- Diffusion of weapons of mass destruction and Failure of diplomatic conflict resolution: Satellites play a critical role in the control of weapons of mass destruction by monitoring disarmament agreements. They can provide irreplaceable means for improving transparency and measures for building confidence.
Through their ability to see and speak to all corners of the world, land, air and sea, satellites are enablers that strengthen our resilience to a wide range of global risks. Broader awareness of this fact is needed to ensure that our critical space-based infrastructure is managed sustainably and that we do not underestimate the potential impacts if these critical systems fail. See Figure 20
Figure 16: Percentage of Bloodstream Infections Showing Multi-Drug Resistance, EU/EEA, 2011 and Trends for 2008
Source: European Centre for Disease Prevention and Control, EARS-Net, 2012
Source: World Economic Forum
49 Prakongsai, P., Dhammalikitkul, V., Sampradit, N. et al. “Prevention and Control of Antimicrobial Resistance in Thailand”. Presentation at side event on antimicrobial resistance, the 65th World Health Assembly, 2012.
50 Ham, Y.-S., Kobori, H., Kang, J.-H. et al. Distribution of Antibiotic Resistance in Urban Watershed in Japan. In Environmental Pollution, 2012, 162(0): 98-103.
51 Li, Y., Xu, J., Wang, F. et al. Overprescribing in China, Driven by Financial Incentives, Results in Very High Use of Antibiotics, Injections, and Corticosteroids. In Health Affairs (Millwood), 2012, 31(5):1075-82.
52 Zhang, R., Eggleston, K., Rotimi, V. et al., Antibiotic Resistance as a Global Threat: Evidence from China, Kuwait and the United States. In Globalization and Health, 2006, 2(1): 6.
53 Bhattacharya, D., Sugunan, AP, Bhattacharjee, H. et al. Antimicrobial Resistance in Shigella-rapid Increase & Widening of Spectrum in Andaman Islands, India. In The Indian Journal of Medical Research, 2012, 135(3): 365.
54 Hoa, P.T.P., Managaki, S., Nakada, N. et al. Antibiotic Contamination and Occurrence of Antibiotic-resistant Bacteria in Aquatic Environments of Northern Vietnam. In Science of the Total Environment, 2011, 409(15): 2894-2901.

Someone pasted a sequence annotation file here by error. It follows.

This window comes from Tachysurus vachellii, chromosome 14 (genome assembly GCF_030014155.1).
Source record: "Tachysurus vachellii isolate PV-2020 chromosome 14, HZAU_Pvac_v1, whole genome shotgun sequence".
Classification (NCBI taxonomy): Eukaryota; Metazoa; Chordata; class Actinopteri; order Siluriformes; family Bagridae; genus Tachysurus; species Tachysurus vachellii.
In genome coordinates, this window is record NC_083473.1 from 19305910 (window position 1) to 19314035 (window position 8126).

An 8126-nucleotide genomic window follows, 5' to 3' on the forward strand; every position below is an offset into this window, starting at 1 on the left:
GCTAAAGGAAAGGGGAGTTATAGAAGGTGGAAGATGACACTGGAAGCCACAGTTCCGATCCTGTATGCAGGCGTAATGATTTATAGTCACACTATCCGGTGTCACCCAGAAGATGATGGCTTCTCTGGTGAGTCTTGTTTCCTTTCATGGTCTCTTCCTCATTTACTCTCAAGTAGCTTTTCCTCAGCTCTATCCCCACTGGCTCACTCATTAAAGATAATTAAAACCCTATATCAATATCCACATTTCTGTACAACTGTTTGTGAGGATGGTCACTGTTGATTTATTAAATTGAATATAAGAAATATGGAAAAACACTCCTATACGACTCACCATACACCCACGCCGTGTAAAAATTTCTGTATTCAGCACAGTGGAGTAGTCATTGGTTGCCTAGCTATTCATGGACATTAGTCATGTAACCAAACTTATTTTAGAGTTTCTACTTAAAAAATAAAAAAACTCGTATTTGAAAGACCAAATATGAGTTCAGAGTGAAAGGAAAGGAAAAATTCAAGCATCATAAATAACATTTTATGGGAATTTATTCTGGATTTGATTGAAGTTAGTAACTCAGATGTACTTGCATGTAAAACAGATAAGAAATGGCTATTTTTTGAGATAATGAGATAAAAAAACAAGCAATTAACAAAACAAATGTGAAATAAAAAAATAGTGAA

55 “Burden of Antibiotic Resistance”. Action on Antibiotic Resistance (ReAct), http://www.reactgroup.org/uploads/publications/react-publications/ReAct-facts-burden-of-antibiotic-resistance-May-2012.pdf, 2012.
56 Spellberg, B., Blaser, M., Guidos, R. J., et al. Combating Antimicrobial Resistance: Policy Recommendations to Save Lives. In Clinical Infectious Diseases: an Official Publication of the Infectious Diseases Society of America, 2011, 52:S397-428.
57 “Antimicrobial resistance” Fact Sheet 194. World Health Organization, http://www.who.int/mediacentre/factsheets/fs194/en/, 2012.
58 Rossi, F. The Challenges of Antimicrobial Resistance in Brazil. In Clinical Infectious Diseases, 2011, 52(9):1138-1143.
59 White, A.R. Effective antibacterials: at what cost? The Economics of Antibacterial Resistance and its Control. In Journal of Antimicrobial Chemotherapy, 2011, 66(9):1948-53.
60 Frigo, N., Unemo, M., Kubanova, A. et al. P1-S1.42 Russian Gonococcal Antimicrobial Susceptibility Programme (RU-GASP) – Resistance Levels in 2010 and Trends During 2005–2010. In Sexually Transmitted Infections, 2011, 87 (Suppl 1):A116-A117.
61 Stratchounski, L.S., Andreeva, I. V., Ratchina, S. A.et al. The Inventory of Antibiotics in Russian Home Medicine Cabinets. In Clinical Infectious Diseases, 2003, 37(4):498-505.
62 Ogbolu, D.O., Daini, O.A., Ogunledun, A. et al. High Levels of Multidrug Resistance in Clinical Isolates of Gram-negative Pathogens from Nigeria. In International Journal of Antimicrobial Agents, 2011, 37(1) 62-66.
63 Borer, A., Saidel‐Odes, L., Riesenberg, K., et al. Attributable Mortality Rate for Carbapenem-resistant Klebsiella Pneumoniae Bacteremia. In Infection Control and Hospital Epidemiology, 2009, 30:972-6.
64 Hernández, J., Stedt, J., Bonnedahl, J., et al. Human-associated Extended-spectrum Beta-lactamase in the Antarctic. In Applied and Environmental Microbiology, 2012, 78:2056-8.
Source: World Economic Forum, adapted from Silver, L.L. Challenges of Antibacterial Discovery.
In Clinical Microbiology Reviews, 2011, 24:71-109.
Source: Adapted from Sales of Veterinary Antimicrobial Agents in 19 EU/EEA Countries in 2010. 2012. European Medicines Agency.